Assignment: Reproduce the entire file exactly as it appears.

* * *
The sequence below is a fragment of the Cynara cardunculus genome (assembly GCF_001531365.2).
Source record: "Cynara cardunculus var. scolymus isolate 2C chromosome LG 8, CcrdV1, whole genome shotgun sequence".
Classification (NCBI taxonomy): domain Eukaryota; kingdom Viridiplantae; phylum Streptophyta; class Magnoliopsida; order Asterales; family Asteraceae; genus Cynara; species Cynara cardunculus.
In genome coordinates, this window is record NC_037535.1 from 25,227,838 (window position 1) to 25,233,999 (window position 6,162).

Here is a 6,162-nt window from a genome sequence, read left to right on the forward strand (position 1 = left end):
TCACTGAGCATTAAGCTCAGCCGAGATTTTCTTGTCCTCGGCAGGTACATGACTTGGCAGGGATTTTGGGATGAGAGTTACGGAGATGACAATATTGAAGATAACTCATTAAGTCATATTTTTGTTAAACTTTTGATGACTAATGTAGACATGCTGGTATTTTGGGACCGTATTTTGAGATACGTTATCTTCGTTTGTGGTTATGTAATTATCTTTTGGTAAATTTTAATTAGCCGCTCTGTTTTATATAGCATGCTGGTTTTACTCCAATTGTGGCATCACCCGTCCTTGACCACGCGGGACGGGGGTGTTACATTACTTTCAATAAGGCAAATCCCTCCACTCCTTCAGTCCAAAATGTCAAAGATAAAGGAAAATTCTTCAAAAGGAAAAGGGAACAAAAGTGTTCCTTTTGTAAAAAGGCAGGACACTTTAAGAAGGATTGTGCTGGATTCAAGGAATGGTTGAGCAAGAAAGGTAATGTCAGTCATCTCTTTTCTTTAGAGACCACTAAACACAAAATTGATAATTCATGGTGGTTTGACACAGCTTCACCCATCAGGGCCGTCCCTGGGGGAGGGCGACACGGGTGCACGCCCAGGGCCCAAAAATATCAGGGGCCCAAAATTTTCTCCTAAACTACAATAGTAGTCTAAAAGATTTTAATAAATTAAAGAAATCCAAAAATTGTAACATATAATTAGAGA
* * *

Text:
The sequence below is a fragment of the Cynara cardunculus genome (assembly GCF_001531365.2).
Source record: "Cynara cardunculus var. scolymus isolate 2C chromosome LG 8, CcrdV1, whole genome shotgun sequence".
Classification (NCBI taxonomy): domain Eukaryota; kingdom Viridiplantae; phylum Streptophyta; class Magnoliopsida; order Asterales; family Asteraceae; genus Cynara; species Cynara cardunculus.
In genome coordinates, this window is record NC_037535.1 from 25,227,838 (window position 1) to 25,233,999 (window position 6,162).

Here is a 6,162-nt window from a genome sequence, read left to right on the forward strand (position 1 = left end):
TCACTGAGCATTAAGCTCAGCCGAGATTTTCTTGTCCTCGGCAGGTACATGACTTGGCAGGGATTTTGGGATGAGAGTTACGGAGATGACAATATTGAAGATAACTCATTAAGTCATATTTTTGTTAAACTTTTGATGACTAATGTAGACATGCTGGTATTTTGGGACCGTATTTTGAGATACGTTATCTTCGTTTGTGGTTATGTAATTATCTTTTGGTAAATTTTAATTAGCCGCTCTGTTTTATATAGCATGCTGGTTTTACTCCAATTGTGGCATCACCCGTCCTTGACCACGCGGGACGGGGGTGTTACATTACTTTCAATAAGGCAAATCCCTCCACTCCTTCAGTCCAAAATGTCAAAGATAAAGGAAAATTCTTCAAAAGGAAAAGGGAACAAAAGTGTTCCTTTTGTAAAAAGGCAGGACACTTTAAGAAGGATTGTGCTGGATTCAAGGAATGGTTGAGCAAGAAAGGTAATGTCAGTCATCTCTTTTCTTTAGAGACCACTAAACACAAAATTGATAATTCATGGTGGTTTGACACAGCTTCACCCATCAGGGCCGTCCCTGGGGGAGGGCGACACGGGTGCACGCCCAGGGCCCAAAAATATCAGGGGCCCAAAATTTTCTCCTAAACTACAATAGTAGTCTAAAAGATTTTAATAAATTAAAGAAATCCAAAAATTGTAACATATAATTAGAGA